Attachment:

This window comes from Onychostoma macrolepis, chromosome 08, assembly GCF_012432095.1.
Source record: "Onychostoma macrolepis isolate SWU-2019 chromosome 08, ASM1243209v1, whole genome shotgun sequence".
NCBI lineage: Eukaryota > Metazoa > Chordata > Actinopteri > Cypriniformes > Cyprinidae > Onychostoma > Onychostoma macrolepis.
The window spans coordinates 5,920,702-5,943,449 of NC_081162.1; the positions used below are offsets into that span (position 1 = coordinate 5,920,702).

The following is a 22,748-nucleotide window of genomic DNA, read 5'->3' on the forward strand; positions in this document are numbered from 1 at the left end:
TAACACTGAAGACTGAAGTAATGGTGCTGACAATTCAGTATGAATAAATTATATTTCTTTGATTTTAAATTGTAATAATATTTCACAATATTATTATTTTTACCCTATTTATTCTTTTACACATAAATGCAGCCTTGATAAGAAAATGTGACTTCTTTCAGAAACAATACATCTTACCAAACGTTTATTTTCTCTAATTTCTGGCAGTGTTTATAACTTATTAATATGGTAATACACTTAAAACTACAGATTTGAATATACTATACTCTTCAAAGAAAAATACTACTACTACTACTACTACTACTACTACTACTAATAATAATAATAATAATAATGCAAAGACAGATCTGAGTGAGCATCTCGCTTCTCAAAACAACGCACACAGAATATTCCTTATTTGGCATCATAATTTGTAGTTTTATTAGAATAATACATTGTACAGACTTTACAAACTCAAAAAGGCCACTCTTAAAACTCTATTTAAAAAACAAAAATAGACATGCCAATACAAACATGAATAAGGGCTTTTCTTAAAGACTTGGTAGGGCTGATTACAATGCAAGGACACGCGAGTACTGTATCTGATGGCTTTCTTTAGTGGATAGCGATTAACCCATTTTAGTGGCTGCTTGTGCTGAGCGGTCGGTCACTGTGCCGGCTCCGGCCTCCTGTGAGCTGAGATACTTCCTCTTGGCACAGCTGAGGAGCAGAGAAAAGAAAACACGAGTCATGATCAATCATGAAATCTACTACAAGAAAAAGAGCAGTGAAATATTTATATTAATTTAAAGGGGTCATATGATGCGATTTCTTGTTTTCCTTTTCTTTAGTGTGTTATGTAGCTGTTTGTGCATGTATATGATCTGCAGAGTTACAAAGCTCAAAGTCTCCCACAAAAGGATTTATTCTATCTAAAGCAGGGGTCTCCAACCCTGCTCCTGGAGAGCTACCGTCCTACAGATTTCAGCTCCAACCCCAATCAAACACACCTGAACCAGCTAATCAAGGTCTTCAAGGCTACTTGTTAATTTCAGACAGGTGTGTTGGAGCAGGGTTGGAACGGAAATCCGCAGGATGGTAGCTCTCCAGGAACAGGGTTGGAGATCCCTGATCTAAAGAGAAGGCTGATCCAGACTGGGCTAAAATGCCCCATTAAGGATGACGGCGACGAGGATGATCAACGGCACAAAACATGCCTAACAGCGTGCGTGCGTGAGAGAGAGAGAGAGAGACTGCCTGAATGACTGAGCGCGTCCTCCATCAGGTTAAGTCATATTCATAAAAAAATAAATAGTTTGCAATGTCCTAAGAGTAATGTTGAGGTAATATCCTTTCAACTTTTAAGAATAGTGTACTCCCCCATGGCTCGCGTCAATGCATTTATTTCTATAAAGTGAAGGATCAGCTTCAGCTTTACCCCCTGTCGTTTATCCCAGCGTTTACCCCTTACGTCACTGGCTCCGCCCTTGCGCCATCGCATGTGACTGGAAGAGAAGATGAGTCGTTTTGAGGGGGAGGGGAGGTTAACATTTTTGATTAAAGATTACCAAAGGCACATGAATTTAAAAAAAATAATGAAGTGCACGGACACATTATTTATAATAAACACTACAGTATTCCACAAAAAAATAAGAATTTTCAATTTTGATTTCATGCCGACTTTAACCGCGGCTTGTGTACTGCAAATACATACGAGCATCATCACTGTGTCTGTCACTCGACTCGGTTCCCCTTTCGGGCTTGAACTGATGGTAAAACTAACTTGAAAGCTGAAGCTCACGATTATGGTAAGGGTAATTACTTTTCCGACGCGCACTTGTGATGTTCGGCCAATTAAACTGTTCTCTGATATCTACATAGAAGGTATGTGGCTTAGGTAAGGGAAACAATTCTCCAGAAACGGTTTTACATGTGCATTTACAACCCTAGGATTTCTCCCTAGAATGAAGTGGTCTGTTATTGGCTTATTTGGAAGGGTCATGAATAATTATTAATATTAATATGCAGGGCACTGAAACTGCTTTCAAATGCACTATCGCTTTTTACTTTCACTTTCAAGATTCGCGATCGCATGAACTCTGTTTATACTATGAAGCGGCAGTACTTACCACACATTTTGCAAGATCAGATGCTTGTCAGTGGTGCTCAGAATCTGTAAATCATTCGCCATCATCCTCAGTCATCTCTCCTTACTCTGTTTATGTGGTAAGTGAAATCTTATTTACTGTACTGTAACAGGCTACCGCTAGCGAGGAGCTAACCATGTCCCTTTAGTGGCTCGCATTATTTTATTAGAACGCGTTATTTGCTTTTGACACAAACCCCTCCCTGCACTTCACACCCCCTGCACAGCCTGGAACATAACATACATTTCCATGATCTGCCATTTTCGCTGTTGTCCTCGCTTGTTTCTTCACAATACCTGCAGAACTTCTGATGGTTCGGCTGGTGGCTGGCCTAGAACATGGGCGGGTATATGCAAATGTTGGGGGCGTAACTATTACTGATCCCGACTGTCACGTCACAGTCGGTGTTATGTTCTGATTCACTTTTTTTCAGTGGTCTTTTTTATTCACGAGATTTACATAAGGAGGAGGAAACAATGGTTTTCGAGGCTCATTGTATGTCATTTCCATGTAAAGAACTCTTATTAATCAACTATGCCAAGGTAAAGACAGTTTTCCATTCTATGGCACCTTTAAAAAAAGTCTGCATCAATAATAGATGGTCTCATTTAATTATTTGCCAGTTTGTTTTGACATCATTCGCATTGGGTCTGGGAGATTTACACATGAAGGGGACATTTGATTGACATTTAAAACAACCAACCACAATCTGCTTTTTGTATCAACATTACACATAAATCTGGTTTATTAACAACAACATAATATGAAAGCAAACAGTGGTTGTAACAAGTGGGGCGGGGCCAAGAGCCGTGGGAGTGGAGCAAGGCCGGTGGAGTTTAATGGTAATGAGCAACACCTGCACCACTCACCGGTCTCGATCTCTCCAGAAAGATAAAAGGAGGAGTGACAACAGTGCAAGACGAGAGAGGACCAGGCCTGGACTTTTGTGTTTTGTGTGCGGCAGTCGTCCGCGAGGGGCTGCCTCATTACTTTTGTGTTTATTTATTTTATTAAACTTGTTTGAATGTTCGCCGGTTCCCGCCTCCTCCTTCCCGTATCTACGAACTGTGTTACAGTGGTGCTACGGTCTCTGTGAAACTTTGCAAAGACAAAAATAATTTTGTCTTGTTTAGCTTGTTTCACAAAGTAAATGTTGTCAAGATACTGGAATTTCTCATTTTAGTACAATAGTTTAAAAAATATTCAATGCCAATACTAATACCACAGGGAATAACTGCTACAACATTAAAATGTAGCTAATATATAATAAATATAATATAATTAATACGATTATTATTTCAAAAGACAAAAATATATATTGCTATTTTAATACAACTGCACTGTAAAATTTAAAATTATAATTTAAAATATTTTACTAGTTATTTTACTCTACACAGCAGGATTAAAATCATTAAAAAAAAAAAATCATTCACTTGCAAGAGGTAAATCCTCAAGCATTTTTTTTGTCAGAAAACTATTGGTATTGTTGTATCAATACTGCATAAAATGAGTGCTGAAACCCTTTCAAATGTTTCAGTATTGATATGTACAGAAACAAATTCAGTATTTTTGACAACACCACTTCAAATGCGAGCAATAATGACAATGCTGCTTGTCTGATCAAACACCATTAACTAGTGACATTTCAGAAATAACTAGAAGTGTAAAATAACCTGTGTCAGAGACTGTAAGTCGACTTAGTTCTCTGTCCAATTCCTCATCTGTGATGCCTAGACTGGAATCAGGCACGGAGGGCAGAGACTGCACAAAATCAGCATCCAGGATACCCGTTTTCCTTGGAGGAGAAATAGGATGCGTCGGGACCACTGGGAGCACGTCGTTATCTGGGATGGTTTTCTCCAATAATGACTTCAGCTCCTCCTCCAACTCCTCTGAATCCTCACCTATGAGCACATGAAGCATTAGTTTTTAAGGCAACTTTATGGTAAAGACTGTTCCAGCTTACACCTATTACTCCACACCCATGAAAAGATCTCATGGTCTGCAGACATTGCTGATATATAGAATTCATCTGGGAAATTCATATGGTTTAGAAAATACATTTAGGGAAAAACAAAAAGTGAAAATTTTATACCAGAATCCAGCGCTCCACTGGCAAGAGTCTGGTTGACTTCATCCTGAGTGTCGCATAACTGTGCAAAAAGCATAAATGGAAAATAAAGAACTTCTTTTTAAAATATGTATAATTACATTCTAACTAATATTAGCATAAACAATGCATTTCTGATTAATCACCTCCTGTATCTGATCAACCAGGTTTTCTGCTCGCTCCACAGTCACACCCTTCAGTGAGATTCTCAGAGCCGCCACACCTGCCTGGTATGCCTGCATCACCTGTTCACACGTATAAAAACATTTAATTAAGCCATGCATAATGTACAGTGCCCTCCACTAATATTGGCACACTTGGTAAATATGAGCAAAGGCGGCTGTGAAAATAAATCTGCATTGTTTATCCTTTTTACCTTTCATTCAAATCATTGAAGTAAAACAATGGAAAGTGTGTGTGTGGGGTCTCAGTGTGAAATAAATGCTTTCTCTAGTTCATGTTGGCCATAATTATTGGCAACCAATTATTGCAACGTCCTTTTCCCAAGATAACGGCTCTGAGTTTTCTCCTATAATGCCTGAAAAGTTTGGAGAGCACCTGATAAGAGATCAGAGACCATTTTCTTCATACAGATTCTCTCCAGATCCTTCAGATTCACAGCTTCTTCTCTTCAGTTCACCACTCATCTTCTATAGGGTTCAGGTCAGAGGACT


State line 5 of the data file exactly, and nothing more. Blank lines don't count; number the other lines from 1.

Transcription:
The following is a 22,748-nucleotide window of genomic DNA, read 5'->3' on the forward strand; positions in this document are numbered from 1 at the left end: